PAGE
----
On April 3, 1865, the Chicago Tribune, opining about the New Orleans project, noted that although many of the teachers struggled “with every manner of difficulty—insufficient accommodations—leaky sheds with ground floors,” they were heartened by the fact that the school system had grown at such a rapid pace. The editors thought that the project might serve as a model for children, both white and Black, across the entire South.
“This is … but the beginning of a work which must spread over the entire Southern States, until both freed blacks, and the almost equally ignorant and even more degraded and vicious ‘poor whites’ have been brought within its christianizing and civilizing influences,” the Tribune article read. The work of expanding the nation’s schools no longer had to be “slow or tedious,” it said, “but can be accomplished rapidly and encouragingly.”
Outside New Orleans, however, there was less infrastructure for this kind of rapid transformation. Southern states were in the early process of being readmitted into the union, which required the states to disavow secession, repudiate war debts, and write new constitutions, and they could not yet access funds from the Morrill Act. If there was any hope for the sort of mass education that the Tribune editors believed was necessary, it would require private associations to step into the void. Groups such as the African Methodist Episcopal Church and the American Baptist Home Missionary Society began establishing primary schools and colleges, as well as schools to train teachers.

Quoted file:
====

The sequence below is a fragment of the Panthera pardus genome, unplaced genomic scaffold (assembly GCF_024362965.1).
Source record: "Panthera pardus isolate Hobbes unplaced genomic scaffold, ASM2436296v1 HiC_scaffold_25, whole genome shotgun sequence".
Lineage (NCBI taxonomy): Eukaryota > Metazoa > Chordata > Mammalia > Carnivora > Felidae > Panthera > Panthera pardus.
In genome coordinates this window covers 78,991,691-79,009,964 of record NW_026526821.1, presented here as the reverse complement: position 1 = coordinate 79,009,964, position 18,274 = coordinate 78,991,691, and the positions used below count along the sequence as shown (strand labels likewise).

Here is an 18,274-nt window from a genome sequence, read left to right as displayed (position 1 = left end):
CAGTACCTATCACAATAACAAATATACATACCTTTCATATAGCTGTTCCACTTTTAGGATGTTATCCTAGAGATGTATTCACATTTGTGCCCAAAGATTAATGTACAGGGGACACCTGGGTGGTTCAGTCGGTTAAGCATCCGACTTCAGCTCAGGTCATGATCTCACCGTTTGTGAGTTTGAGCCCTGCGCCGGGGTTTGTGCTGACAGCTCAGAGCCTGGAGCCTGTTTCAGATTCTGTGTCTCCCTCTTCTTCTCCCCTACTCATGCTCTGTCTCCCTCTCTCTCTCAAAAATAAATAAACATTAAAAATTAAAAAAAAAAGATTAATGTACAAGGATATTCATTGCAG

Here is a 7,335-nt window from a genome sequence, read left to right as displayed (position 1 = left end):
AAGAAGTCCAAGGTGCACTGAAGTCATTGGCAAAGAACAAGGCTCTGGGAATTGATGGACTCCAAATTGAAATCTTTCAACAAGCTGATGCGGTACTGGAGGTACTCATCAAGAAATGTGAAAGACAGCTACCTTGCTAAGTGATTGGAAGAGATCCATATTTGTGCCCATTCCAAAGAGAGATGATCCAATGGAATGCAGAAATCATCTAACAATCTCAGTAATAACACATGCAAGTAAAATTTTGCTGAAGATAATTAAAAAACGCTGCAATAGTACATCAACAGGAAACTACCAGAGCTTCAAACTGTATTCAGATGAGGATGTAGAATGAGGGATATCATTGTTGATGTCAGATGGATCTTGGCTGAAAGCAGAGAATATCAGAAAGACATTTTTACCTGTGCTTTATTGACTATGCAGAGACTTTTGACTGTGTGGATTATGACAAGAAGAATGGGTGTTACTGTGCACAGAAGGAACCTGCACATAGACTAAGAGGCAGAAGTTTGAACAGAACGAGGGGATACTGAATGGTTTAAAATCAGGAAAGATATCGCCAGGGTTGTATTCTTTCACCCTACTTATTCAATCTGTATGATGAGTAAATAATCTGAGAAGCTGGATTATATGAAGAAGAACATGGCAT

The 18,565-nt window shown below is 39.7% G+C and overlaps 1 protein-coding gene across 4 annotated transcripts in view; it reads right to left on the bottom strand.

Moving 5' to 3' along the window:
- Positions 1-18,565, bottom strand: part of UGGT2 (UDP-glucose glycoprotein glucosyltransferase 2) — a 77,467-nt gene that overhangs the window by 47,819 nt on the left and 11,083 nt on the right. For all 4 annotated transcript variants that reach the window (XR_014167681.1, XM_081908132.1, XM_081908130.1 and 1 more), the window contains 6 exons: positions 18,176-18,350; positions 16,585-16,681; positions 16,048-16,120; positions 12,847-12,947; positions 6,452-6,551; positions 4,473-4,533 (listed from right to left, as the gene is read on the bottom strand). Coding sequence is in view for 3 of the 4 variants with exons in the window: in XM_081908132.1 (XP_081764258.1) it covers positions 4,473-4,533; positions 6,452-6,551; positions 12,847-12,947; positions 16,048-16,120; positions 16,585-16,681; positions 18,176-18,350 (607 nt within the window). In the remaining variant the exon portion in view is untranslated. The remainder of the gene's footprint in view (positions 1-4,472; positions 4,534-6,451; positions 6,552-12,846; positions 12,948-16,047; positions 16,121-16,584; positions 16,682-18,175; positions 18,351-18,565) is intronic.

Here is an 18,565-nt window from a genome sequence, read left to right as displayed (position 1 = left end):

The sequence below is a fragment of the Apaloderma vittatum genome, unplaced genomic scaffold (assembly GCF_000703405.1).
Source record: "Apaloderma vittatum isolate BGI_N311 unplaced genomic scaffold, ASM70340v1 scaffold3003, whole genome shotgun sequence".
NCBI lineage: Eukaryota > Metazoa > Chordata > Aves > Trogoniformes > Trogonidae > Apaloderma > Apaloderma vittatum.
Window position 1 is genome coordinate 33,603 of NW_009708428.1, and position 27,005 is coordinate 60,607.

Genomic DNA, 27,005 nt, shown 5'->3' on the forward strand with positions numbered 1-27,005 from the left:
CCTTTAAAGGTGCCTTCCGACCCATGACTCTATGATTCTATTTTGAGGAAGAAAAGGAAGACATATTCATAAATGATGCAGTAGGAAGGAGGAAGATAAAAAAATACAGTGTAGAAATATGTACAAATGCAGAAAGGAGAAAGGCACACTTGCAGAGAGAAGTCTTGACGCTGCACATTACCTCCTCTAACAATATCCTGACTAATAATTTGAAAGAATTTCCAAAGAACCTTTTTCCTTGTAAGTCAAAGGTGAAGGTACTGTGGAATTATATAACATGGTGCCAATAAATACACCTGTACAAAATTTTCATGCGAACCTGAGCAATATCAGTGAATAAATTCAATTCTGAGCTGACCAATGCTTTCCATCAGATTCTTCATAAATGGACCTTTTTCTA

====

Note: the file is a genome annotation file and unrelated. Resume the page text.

Major General Oliver Otis Howard, who became the commissioner of the Freedmen’s Bureau, was unsure that his agency had the authority or money to set up such institutions on its own. Yet he found the schools operated by military governments, such as Louisiana’s under Major General Banks, to be a good model. “More than 200,000 people, old and young, in the insurrectionary states, have learned to read in the last three years,” Howard wrote in a letter to the American Institute of Instruction. The letter was read aloud to the nearly 1,000 people who had gathered in New Haven, Connecticut, for a meeting of the group on August 9, 1865.
Howard worked to establish a network similar to Banks’s, on a larger scale. Among the institutions founded in this effort were the Fisk Free Colored School, now Fisk University, and the Hampton Normal and Agricultural Institute in Virginia, Booker T. Washington’s alma mater. Howard also personally helped create Howard University, named in his honor, and later served as its president.